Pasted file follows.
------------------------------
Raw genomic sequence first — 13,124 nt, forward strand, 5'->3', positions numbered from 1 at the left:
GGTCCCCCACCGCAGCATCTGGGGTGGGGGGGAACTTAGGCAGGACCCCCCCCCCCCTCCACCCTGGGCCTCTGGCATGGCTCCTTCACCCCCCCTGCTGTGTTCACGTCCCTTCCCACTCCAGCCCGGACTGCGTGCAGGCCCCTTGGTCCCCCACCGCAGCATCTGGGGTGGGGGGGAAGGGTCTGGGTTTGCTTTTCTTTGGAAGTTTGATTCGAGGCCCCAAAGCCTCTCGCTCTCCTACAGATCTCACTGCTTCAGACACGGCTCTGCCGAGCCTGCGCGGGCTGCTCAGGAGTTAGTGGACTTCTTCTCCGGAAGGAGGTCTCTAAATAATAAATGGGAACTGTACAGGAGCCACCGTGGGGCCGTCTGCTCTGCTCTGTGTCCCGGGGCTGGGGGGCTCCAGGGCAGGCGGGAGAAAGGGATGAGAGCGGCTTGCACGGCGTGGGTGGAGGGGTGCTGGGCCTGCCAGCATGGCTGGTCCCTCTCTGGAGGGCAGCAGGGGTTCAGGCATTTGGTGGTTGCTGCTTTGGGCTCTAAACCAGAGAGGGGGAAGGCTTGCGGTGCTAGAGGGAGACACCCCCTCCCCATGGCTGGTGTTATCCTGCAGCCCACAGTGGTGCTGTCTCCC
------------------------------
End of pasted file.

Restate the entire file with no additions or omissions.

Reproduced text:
Raw genomic sequence first — 13,124 nt, forward strand, 5'->3', positions numbered from 1 at the left:
GGTCCCCCACCGCAGCATCTGGGGTGGGGGGGAACTTAGGCAGGACCCCCCCCCCCCTCCACCCTGGGCCTCTGGCATGGCTCCTTCACCCCCCCTGCTGTGTTCACGTCCCTTCCCACTCCAGCCCGGACTGCGTGCAGGCCCCTTGGTCCCCCACCGCAGCATCTGGGGTGGGGGGGAAGGGTCTGGGTTTGCTTTTCTTTGGAAGTTTGATTCGAGGCCCCAAAGCCTCTCGCTCTCCTACAGATCTCACTGCTTCAGACACGGCTCTGCCGAGCCTGCGCGGGCTGCTCAGGAGTTAGTGGACTTCTTCTCCGGAAGGAGGTCTCTAAATAATAAATGGGAACTGTACAGGAGCCACCGTGGGGCCGTCTGCTCTGCTCTGTGTCCCGGGGCTGGGGGGCTCCAGGGCAGGCGGGAGAAAGGGATGAGAGCGGCTTGCACGGCGTGGGTGGAGGGGTGCTGGGCCTGCCAGCATGGCTGGTCCCTCTCTGGAGGGCAGCAGGGGTTCAGGCATTTGGTGGTTGCTGCTTTGGGCTCTAAACCAGAGAGGGGGAAGGCTTGCGGTGCTAGAGGGAGACACCCCCTCCCCATGGCTGGTGTTATCCTGCAGCCCACAGTGGTGCTGTCTCCC